Saturday, November 6, 2010

Secularism is not the answer

During a lull in posting (caused by the intrusion of real life, not entirely in a good way) it was nice to continue to get comments on Always Hope. This post in particular drew some interest:

NSS gets in a tizzy again

I was being a bit rude about the National Secular Society and their penchant for whingeing with no particular aim in mind other than to complain about how awful it all is. So it was quite gratifying to get a comment from one very open-minded secularist saying how I was absolutely right. Not presumably, about secularism having nothing useful to contribute to the greater good, but I think he was agreeing that the NSS conducts itself very poorly in the public realm.

Even more intriguing, though, was to get a comment suggesting that secularism is actually the better way for people of faith. This of course is a serious point of view. A "religious secularist" argues, as my commenter did, that the Christian church is closer to its true calling when it is stripped of all trappings of state, and the consequent temptations of power and privilege that go with it. There is a great deal of truth in this. A church that follows the Christ who came not to be served but to serve, and who was crucified for us at the hands of the agents of Government, really shouldn't rejoice in worldly power, as the church in Europe did for so long, and the Church of England continued to do for as long as it could.

A further argument is that a secular state provides protection against the excesses and abuse of religion in ways that will harm the population. This is all sounds quite ideal. But the main problem is that it simply doesn't prove to be true in practice. To take the last argument first: the obvious example of a secular nation is the USA, with its separation of church and state. And yet religion continues to increase its dominance on the American political scene. Recent elections have seen serious candidates who think Obama is a Muslim and those who firmly believe that Darwin's theory of evolution is a godless conspiracy. I don't suggest that the secularised constitution necessarily favours this peculiarly American phenomenon, but what should be clear is that the separation of church and state does not prevent it. The only way to keep religion out of the public sphere is by aggressively suppressing it, as in the Cold War USSR (which is what the NSS would really like to do).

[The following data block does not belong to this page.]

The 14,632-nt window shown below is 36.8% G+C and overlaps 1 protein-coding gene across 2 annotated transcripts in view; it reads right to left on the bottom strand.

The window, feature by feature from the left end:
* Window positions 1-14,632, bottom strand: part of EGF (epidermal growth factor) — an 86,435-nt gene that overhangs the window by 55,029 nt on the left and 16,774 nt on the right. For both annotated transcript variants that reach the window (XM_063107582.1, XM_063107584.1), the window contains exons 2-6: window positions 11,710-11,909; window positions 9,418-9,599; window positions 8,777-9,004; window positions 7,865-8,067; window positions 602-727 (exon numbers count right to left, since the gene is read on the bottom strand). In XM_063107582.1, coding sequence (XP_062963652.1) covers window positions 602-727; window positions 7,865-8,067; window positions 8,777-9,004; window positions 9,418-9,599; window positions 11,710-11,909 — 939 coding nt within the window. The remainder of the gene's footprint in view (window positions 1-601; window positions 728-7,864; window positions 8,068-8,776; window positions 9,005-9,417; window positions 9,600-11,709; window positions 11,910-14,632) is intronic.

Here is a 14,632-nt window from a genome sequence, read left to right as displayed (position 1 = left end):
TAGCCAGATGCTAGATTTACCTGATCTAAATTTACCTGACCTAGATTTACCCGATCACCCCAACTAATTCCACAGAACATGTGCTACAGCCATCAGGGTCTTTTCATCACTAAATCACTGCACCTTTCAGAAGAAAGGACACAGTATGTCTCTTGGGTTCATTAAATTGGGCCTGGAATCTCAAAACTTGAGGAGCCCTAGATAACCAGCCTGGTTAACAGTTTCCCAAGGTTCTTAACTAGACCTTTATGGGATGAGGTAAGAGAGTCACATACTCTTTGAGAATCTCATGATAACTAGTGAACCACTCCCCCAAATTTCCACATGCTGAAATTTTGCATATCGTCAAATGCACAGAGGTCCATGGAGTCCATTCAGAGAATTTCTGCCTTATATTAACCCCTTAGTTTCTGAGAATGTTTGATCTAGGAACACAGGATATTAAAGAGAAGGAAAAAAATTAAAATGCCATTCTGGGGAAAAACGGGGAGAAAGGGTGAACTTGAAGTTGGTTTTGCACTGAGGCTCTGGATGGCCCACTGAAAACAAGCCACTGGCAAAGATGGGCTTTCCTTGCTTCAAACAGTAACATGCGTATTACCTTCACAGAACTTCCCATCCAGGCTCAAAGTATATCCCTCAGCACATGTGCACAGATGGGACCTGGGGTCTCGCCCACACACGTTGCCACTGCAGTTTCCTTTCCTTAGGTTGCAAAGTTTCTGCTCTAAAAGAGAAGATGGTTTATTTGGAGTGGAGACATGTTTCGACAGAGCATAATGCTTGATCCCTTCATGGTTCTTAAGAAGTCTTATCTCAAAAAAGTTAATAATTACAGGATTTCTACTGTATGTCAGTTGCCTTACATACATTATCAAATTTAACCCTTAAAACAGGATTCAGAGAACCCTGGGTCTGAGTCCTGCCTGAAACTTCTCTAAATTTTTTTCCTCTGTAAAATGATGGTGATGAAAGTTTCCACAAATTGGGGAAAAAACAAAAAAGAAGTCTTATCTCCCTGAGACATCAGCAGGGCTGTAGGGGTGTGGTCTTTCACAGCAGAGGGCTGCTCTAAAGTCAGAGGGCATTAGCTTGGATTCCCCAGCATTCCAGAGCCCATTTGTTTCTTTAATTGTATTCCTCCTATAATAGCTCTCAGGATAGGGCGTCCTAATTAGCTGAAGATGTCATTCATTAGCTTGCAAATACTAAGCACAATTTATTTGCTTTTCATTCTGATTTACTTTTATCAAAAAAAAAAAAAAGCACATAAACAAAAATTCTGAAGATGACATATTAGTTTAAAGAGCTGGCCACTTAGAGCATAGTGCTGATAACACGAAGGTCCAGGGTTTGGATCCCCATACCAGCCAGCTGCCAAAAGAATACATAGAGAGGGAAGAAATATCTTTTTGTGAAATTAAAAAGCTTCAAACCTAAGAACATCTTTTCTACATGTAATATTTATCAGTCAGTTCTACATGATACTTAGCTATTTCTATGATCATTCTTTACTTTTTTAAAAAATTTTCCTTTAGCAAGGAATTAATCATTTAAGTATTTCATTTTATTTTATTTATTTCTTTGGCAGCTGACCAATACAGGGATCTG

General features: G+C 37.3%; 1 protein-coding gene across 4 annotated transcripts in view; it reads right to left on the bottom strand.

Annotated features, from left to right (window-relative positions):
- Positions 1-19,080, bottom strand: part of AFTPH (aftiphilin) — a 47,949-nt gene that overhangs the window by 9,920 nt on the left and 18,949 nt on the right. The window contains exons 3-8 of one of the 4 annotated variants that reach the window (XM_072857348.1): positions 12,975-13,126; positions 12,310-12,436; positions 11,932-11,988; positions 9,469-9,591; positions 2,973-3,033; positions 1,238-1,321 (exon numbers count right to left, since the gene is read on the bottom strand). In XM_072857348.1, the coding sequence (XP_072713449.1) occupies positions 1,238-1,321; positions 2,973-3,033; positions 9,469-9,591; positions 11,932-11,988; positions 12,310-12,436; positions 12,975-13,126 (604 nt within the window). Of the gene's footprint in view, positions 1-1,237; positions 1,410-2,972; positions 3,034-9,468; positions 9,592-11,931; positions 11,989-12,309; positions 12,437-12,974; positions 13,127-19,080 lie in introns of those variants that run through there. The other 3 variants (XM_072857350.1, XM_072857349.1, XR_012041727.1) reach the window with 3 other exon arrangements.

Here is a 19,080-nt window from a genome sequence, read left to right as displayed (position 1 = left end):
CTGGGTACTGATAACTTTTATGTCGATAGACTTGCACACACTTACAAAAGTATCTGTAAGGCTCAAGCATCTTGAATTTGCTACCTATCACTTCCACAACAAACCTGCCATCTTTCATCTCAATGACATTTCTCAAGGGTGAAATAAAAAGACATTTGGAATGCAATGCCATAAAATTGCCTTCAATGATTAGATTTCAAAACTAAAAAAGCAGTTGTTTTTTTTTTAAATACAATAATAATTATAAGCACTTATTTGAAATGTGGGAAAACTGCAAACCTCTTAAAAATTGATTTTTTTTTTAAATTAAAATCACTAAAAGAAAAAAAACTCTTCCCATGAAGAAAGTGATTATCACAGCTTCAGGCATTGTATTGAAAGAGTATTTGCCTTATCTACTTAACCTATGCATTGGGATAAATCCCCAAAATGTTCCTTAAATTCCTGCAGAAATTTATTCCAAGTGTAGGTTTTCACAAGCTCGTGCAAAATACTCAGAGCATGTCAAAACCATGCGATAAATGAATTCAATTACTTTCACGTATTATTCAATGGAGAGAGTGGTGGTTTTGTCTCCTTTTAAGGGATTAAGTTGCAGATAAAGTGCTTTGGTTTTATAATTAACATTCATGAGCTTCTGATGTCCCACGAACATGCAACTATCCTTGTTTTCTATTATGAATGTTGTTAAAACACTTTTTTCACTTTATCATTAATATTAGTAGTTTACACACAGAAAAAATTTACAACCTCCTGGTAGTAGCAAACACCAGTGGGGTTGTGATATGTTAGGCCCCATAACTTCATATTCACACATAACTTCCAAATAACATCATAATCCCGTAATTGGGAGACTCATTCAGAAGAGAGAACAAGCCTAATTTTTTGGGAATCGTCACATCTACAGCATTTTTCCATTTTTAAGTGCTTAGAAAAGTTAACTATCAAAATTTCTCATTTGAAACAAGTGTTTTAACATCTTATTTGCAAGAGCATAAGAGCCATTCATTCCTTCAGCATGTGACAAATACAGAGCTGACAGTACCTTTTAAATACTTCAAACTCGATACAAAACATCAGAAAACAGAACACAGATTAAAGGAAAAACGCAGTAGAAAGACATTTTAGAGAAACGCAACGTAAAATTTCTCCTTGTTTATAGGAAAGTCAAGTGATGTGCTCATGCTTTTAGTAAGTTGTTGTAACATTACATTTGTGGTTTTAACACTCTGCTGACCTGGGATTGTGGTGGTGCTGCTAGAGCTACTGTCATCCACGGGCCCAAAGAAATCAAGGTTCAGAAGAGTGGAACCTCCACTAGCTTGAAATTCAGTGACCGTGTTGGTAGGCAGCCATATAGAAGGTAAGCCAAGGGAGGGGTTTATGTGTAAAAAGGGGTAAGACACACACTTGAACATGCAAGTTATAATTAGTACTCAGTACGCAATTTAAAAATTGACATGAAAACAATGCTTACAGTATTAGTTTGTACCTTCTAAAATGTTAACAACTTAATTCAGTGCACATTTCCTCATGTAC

That just leaves the question of whether religion (in this case the Church of England) is best stripped of state power and privilege. The answer, on the whole, has to be yes. Which, on the whole, is what has already happened. This is what makes the NSS's mission, "challenging religious privilege", so utterly silly. What religious privileges exist in this country? People of faith enjoy the protection of the law just as any citizen does, having the right to practice their beliefs and express their views without persecution. This is not privilege. The only remaining privileges I can think of are the presence of Bishops in the House of Lords and the blasphemy law (this is arguable too).

I believe that Christianity should be recognised as the official religion of the UK, as the historic and majority faith of the nation. I think for this reason Christian ministers should say prayers on public occasions, and the Church of England should continue in its role as chaplain to the nation. This does not need to entail any kind of accretion of worldly power. Apart from anything else, the idea that Bishops and clergy have a place in the corridors of power has long gone. If they wish to exert influence, they need to do so as anybody else does, by persuasion and the building of public credibility. But there are two simple principles that will ensure that we don't return to Christendom, even in a non-secular state:

1. The rule of law. Everyone is equal in the eyes of the law, and Christians can plead no exception to this. Of course they can attempt to influence law-makers, but it is the law, rather than the whole apparatus of state, that needs to remain free of religious control in order to guarantee equity for all people, whether of faith or not. (This is why musings about the inevitability of Sharia law in the UK should not be allowed to pass unchallenged).

2. The right to freedom of religion and speech. A majority Christian population should never mean the oppression of non-Christians. Everyone should be allowed to practice and propagate their beliefs, or lack of them, without hindrance (except on the rare occasions when these threaten the well-being of their fellow citizens).

A society with a Christian ethos, independent courts, and complete freedom of speech. That's a better alternative to enforced secularism. Does it sound familiar, though? That's right, we live there. If it ain't broke, don't fix it.

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